Therefore, in order to get a better understanding of the mechanism of gonadotropin removal from circulation, we undertook a comparative pharmacokinetic study of pLH and eCG. Porcine LH was chosen because of its previously recognized very short half-life (only a few minutes) [7] while the well known long half-life of eCG (6 hours to 1 day or more, depending on the species and methods used) [8,9] has been exploited for more than half a century in the induction of follicular growth in domestic animals.

We first compared the plasma kinetics of the two hormones in piglets, and confirmed the short half-life of pLH in its own species. Subsequently, we studied the influence of a shunt of the hepatic portal vein on the half-life of porcine LH. Finally, in order to explore directly the distribution/elimination routes of gonadotropins, we undertook a scintigraphic imaging study with the two 123I-labelled hormones. We chose the rat as animal model, in order to get whole body imaging with the gamma camera used. To our knowledge, this is the first 123I scintigraphic imaging study of gonadotropin pharmacokinetics.

Methods

Animals

Male Meishan piglets, around 15 kg, were bred in the experimental pigsty of the INRA Centre in Nouzilly. Normal adult male and female Wistar male rats aged 52 days, mean weight 200 g, were obtained from the Small Animal Breeding Facility of the Laboratory.

All the procedures used in the experiments presented in this paper were in compliance with the European Community Council Directive of November 24 1986 (86/609/EEC).

pLH and eCG plasma kinetics in normal piglets

Piglets were halothane-anæsthetized before jugular and carotid catheterization. Blood samples were removed via the jugular cannula just before and every 5 min over a 1 h period after administration through the carotid of 1,5 mg of either pLH or eCG in saline. These samples were centrifuged 10 minutes at 3000 g at 4°C and the hormones concentrations were determined in plasma by specific competition enzyme-linked immunosorbent assays (ELISA) for eCG [10] and pLH [Lecompte F and Combarnous Y; unpublished]. Briefly, the pLH competitive ELISA was set-up using pLH from Dr Hennen's Laboratory [11] and rabbit anti-pLH serum (ref 61977) kindly given by Dr Jean Pelletier (INRA, Nouzilly). This antibody has been shown to be specific for LH in RIA with less than 1% cross-reaction with FSH [12]. The microtiter plates were coated with 10 ng pLH/100 μl at pH 9.6 overnight at 4°C and after washing, 50 μl of samples (reference or unknown) were added together with 50 μl antiserum diluted 1/80,000. After 4 hours at 4°C, the wells were emptied and washed five times and 100 μl peroxidase-conjugated anti-rabbit serum (BioRad, Marnes-la-Coquette, France) were added. After 1 hour at 4°C, the wells were emptied and washed three times and 100 μl of SureBlue™ substrate (KPL, Gaithersburg, Md, USA) were added and incubation was carried out for 30 minutes at room temperature in the dark. Finally, the reaction was stopped with 50 μl H2SO4 and the optical densities of each well at 450 nm were recorded on a SpectraCount spectrophotometer (Packard, Chicago, Il USA) and concentrations were calculated using the Packard RIASmart™ package.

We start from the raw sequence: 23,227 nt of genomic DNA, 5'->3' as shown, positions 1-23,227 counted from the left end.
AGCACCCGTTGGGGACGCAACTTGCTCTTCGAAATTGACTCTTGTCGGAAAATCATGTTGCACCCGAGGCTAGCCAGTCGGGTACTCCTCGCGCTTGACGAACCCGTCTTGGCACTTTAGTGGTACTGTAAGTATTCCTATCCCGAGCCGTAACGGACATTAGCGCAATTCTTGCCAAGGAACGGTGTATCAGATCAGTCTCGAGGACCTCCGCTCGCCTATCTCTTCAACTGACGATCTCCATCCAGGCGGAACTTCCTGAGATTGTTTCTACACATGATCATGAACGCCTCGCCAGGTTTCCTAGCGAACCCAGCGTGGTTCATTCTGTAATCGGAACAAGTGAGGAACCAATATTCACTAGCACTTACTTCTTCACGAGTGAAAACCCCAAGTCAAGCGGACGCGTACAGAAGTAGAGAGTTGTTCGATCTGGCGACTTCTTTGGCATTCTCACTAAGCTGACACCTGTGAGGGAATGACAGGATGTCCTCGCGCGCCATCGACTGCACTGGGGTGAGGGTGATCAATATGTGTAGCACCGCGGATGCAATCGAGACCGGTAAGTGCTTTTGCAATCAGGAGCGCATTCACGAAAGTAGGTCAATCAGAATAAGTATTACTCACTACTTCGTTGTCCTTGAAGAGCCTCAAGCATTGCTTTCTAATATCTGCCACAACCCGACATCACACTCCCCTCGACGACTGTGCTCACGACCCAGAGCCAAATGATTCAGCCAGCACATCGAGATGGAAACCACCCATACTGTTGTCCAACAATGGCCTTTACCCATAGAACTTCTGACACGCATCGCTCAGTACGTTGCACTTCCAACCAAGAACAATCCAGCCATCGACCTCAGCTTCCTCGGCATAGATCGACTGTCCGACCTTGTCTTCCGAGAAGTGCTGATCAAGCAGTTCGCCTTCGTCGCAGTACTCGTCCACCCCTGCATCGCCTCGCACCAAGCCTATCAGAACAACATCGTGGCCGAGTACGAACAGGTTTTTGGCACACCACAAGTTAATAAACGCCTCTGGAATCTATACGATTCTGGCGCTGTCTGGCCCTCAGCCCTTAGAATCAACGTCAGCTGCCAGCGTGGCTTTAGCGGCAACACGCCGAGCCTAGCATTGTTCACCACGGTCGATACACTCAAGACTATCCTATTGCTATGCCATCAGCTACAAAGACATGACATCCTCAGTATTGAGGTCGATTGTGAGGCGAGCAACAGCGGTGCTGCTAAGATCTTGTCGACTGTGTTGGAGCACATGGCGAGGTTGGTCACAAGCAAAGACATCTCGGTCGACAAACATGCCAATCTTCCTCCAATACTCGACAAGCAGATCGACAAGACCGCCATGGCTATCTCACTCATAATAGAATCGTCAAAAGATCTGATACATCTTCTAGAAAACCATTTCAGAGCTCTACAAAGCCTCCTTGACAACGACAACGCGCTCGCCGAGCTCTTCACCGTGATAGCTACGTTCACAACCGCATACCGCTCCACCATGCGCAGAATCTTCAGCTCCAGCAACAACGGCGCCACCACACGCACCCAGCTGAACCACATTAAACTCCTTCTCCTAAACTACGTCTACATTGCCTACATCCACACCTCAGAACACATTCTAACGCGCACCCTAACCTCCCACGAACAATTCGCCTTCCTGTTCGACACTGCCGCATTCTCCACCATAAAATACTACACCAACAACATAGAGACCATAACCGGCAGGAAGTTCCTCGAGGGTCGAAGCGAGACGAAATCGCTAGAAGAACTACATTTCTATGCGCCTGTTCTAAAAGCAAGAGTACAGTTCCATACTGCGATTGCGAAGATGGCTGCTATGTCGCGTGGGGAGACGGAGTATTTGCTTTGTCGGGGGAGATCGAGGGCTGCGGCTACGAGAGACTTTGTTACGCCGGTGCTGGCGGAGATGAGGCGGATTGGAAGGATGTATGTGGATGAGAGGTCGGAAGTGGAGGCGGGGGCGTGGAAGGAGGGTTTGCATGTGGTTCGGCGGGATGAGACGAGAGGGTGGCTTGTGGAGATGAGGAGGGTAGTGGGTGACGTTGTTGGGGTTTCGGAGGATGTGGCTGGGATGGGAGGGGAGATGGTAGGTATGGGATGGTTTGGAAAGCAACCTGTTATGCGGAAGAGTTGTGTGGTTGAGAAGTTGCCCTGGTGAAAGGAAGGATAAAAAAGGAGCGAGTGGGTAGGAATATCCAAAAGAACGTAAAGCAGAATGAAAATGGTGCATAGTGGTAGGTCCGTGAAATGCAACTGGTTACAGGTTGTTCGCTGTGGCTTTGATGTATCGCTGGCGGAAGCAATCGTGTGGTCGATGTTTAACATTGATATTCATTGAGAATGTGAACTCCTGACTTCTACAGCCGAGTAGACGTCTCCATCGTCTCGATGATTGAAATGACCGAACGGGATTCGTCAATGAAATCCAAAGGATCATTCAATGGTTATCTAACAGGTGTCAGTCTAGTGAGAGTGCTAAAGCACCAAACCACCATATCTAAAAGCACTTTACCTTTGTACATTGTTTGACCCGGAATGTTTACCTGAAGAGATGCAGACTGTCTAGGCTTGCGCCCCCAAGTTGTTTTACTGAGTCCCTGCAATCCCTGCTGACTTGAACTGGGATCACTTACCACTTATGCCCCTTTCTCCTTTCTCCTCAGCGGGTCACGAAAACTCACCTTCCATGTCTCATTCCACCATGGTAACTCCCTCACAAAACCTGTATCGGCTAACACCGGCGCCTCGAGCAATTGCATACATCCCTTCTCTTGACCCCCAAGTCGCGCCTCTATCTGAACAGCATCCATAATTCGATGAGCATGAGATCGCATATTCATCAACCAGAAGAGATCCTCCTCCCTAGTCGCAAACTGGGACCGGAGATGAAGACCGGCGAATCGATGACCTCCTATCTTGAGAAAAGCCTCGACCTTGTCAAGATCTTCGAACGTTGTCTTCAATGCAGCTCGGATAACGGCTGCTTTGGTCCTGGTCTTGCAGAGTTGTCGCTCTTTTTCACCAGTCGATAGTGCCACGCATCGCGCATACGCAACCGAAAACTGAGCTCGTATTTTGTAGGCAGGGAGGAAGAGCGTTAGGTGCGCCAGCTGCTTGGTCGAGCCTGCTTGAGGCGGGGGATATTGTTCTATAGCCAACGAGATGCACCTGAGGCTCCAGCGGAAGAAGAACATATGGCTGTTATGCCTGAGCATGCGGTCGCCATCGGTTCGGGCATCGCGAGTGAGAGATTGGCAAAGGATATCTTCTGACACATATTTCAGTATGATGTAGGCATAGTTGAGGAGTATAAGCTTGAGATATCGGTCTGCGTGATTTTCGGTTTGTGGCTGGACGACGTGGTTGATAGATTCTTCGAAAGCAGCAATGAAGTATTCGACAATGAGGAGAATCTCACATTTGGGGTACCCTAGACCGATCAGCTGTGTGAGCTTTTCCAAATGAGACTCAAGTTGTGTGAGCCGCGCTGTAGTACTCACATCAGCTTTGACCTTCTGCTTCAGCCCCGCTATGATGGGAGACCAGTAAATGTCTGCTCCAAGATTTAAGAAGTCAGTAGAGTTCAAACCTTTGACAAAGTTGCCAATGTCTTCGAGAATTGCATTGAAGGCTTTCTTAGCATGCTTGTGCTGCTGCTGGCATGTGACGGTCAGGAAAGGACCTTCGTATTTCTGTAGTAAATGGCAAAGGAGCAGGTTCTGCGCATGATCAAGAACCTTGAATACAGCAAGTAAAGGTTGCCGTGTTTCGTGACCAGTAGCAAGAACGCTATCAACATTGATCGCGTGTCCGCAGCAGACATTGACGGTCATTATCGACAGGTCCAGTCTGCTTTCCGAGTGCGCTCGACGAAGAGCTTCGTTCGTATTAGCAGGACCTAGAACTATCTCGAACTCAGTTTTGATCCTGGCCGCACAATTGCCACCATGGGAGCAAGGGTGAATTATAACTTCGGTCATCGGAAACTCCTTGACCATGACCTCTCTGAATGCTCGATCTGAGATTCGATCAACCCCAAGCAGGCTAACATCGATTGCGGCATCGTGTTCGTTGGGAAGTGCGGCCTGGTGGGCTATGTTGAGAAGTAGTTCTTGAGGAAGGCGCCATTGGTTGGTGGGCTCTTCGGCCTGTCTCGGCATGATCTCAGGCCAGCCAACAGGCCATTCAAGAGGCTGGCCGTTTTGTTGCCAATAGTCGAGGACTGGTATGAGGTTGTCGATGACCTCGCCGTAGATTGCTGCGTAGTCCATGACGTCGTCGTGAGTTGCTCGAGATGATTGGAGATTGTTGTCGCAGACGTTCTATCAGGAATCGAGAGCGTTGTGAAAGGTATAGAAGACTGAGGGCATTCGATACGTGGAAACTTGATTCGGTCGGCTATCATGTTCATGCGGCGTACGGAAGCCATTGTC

Pharmacokinetic data were analyzed by non-linear fitting to exponential decay equation using Graph-Pad Prism™ version 2.0 package (Intuitive Software for Science, San Diego USA).

Kinetics of pLH in liver-shunted piglets

An halothane-anæsthetized piglet was catheterized in the right jugular vein and the hepatic portal vein and the cava vein were also catheterized and connected via a Y-tube to the jugular vein catheter so that veinous circulation to the liver is totally shunted. The hepatic vascular pedicle was also clamped, so that no more vascular exchanges with liver was possible. Hormone injection, blood collection, ELISAs and analyses were performed as described above.

Kinetics of pLH and eCG in normal rats

Five anaesthetized male rats received 20 μg pLH in the tail vein and four others received 20 μg eCG. Blood was withdrawn on heparin from the jugular vein. The samples were treated as previously described. The animals injected with pLH were sacrificed and urine aspirated from the bladder one hour post-injection. The animals injected with eCG were placed in a metabolic cage between two blood withdrawals in order to collect emitted urine and if no urine could be collected in this way, aspiration from bladder was performed as above. Hormonal concentrations in urine were determinated by ELISA as above.

Glycoprotein Hormones radiolabeling

Porcine LH (pLH DKL-D110; 3.0 × NIH-LH-P1) and eCG (eCG FL652; 6700 IU/mg) were purified in our laboratory [13,14] and 10 mg/ml stock solutions were prepared in 50 mM phosphate buffer pH 7.4. Radioiodination with 123I was performed using the Iodo-Gen® method [15] using [123I] sodium iodide (71.4 TBq/mg i.e. 8.78 × 1018 Bq/mol iodide; no carrier added) from Cis-bio international (Gif-sur-Yvette, France). Briefly, 96–110 MBq 123I in 100 μl 50 mM phosphate buffer pH = 7.4 were added to an Eppendorf tube precoated with 20 μg Iodo-Gen® (1,3,4,6-tetrachloro-3α,6α-diphenylglycoluril, Pierce). Ten μl (100 μg, 2.27 × 10-9 mole eCG or 3.57 × 10-9 mole pLH) were then added to this tube, and the reaction was allowed to proceed for 10 min on ice. Then, the mixture was applied onto a sephadex G-25 column (PD-10, Pharmacia, Uppsala, Sweden) pretreated with the corresponding hormone to saturate non-specific sites, and eluted with saline solution to separate the labeled hormone from unconjugated 123I. The labeling efficiencies were 26–28% and after removal of free iodide, the final specific activities for the two hormones were approximately 0,3 MBq/μg which are similar to those reached for 123I-IL-8 [16]. The specific activities correspond to I/protein molar ratios of 1/1104 for 123I-pLH and 1/738 for 123I-eCG.